Recently appointed Costa Rican president Rodrigo Chaves has said his country is “at war” with the Conti ransomware gang.
The group recently launched an attack that is reported to have hit 27 government institutions, including municipalities, utilities, and the Ministry of Finance.
The announcement comes after the Russian-speaking Conti group doubled its ransom demand to $20 million and asked that Costa Ricans “go out on the street and demand payment” in an online statement.
How bad is the attack?
Chaves said that his country’s public sector has “not been able to collect taxes for the traditional tax system”, that international trade had been impacted, and that the payment of salaries to public sector staff has also been affected.
The president told listeners to the press conference – originally reported by Q COSTA RICA – that unfortunately there is still no diagnosis of the full magnitude of the damage.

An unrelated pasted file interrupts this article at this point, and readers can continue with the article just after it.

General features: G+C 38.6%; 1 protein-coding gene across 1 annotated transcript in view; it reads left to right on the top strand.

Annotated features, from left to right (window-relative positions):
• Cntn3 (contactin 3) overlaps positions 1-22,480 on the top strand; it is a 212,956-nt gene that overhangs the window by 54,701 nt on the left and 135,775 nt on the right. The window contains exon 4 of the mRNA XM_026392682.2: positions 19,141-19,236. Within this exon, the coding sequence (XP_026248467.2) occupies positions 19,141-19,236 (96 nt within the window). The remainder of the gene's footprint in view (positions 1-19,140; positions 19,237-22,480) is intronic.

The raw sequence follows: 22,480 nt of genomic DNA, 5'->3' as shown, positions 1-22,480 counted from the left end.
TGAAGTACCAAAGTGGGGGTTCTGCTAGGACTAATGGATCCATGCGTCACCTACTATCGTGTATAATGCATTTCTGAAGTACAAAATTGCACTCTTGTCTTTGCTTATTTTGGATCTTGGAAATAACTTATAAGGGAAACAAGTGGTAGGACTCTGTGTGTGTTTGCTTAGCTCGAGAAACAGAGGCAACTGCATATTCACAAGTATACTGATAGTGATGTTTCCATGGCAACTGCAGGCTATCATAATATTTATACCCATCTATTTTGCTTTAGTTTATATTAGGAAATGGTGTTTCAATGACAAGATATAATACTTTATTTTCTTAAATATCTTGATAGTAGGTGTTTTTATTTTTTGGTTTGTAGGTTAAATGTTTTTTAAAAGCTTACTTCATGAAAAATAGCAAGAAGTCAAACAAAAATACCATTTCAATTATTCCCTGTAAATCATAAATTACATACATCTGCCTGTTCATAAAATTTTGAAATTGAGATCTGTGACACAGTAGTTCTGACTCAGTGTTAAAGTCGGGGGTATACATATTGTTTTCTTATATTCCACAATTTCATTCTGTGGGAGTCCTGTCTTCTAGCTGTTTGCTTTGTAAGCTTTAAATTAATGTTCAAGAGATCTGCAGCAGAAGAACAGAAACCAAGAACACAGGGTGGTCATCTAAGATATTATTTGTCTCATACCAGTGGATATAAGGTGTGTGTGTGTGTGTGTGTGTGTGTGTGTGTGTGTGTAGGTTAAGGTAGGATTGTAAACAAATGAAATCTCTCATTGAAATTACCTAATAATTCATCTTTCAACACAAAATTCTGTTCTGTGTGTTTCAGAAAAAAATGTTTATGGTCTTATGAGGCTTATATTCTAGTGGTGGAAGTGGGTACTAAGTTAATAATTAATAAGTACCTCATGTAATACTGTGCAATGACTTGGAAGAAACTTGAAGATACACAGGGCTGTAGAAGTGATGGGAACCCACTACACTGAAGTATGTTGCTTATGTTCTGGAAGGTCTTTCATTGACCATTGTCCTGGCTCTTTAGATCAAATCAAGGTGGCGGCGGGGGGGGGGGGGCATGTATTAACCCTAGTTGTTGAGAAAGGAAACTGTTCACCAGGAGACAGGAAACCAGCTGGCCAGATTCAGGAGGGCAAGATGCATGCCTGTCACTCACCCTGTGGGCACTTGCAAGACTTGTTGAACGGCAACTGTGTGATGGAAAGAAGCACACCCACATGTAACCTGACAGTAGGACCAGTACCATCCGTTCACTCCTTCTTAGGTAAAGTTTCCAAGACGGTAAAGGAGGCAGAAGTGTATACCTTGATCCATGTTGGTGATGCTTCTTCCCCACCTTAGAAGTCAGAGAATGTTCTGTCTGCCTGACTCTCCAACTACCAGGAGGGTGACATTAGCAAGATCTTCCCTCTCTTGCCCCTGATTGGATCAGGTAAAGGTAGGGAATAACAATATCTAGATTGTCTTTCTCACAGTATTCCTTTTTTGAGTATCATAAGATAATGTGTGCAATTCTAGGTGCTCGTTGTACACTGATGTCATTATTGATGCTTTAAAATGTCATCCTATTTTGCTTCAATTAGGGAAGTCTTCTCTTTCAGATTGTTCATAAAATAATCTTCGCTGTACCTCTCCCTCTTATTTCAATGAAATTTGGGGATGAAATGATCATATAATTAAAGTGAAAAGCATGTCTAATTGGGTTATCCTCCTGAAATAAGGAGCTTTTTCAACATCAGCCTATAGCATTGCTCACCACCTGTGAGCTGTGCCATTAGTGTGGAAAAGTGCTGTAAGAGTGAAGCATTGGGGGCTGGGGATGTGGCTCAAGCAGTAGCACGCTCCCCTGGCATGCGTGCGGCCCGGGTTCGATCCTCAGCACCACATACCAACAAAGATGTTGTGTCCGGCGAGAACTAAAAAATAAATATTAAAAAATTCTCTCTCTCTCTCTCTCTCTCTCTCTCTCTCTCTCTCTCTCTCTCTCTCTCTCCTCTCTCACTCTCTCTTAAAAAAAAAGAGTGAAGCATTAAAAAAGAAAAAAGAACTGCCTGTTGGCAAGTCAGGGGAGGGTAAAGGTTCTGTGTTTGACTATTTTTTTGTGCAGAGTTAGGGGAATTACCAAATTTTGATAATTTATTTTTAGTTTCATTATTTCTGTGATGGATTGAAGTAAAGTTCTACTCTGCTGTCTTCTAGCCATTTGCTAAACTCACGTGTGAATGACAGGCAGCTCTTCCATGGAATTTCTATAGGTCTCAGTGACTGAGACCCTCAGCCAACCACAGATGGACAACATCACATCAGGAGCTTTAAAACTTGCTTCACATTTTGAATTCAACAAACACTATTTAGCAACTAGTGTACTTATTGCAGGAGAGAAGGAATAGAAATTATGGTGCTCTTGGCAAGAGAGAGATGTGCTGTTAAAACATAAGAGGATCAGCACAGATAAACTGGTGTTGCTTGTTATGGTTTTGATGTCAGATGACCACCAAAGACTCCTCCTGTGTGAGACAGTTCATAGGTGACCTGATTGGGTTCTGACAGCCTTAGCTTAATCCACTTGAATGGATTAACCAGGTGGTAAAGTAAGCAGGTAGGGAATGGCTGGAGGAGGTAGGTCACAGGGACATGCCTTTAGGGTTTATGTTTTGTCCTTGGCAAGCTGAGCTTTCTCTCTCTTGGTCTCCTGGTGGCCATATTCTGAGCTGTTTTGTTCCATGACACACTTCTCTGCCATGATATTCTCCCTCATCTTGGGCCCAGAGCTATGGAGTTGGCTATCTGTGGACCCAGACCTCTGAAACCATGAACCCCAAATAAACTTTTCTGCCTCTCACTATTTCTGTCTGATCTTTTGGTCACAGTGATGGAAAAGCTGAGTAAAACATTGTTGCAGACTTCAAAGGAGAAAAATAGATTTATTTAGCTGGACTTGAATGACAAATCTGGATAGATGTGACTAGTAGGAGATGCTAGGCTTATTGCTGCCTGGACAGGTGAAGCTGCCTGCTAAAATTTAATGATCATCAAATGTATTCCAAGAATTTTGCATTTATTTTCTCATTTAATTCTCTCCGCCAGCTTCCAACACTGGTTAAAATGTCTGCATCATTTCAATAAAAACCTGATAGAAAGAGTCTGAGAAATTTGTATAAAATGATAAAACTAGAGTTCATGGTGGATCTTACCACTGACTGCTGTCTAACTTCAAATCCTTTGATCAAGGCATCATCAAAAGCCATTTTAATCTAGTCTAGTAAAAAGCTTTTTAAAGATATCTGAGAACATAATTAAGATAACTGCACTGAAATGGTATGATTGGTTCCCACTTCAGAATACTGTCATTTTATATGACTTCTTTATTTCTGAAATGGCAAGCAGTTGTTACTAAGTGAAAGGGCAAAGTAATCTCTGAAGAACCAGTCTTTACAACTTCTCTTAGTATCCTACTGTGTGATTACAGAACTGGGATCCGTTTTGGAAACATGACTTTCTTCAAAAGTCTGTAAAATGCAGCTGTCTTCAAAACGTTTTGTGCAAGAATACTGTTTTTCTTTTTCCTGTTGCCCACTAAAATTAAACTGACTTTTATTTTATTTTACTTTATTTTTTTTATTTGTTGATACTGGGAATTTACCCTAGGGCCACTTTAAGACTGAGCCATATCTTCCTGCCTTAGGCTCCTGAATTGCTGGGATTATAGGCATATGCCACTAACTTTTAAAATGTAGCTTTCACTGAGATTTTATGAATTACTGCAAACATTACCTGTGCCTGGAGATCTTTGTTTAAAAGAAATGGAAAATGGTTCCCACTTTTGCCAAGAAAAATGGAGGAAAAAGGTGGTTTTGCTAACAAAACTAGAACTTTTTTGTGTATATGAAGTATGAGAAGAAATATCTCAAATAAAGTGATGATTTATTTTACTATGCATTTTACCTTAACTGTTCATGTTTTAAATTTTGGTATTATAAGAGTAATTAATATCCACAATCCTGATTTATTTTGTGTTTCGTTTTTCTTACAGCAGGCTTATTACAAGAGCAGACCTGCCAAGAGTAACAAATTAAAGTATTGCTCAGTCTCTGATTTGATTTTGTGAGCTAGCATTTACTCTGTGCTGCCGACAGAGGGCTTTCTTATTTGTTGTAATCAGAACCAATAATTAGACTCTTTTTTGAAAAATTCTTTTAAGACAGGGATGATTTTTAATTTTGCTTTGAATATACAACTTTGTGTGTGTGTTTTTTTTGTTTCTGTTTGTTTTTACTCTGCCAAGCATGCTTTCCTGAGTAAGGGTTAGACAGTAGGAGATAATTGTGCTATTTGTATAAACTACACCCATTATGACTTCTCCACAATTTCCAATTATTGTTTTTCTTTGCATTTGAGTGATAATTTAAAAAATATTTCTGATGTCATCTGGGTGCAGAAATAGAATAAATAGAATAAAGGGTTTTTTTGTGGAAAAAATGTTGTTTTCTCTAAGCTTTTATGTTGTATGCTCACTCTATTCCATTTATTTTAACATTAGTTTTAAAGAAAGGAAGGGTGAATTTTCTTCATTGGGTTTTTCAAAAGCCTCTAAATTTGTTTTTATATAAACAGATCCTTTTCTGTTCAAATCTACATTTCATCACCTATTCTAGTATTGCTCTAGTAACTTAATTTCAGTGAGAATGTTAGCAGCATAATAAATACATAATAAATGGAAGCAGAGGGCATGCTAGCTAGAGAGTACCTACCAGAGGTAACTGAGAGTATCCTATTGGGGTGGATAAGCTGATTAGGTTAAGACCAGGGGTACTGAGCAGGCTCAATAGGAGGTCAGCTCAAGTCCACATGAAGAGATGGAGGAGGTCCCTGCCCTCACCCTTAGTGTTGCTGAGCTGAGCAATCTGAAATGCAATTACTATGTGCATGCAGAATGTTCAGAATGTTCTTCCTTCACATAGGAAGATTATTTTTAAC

However, Chaves did seize the opportunity to lay the blame on the country’s previous administration.
“The previous government leaves us this task,” he said. “From April 17, when the attack began, to May 8, frankly very little was done”.
“In fact, there was a lack of coordination, denial of information to the different elements that had to be involved.”
Conti claimed in an online statement it has insiders in the Costa Rican government and that it is “also working on gaining access to your other systems.”
In addition, Conti warned the government: “We know that you have hired a data recovery specialist, don’t try to find workarounds.”
The dire situation in Costa Rica is a timely reminder for business to harden their protections against threats like ransomware.
A recent survey of IT leaders by Veeam found that, although 76% of victims concede to ransom demands, just 52% were ultimately able to recover their encrypted files, leaving the remaining 24% were left empty-handed and out of pocket.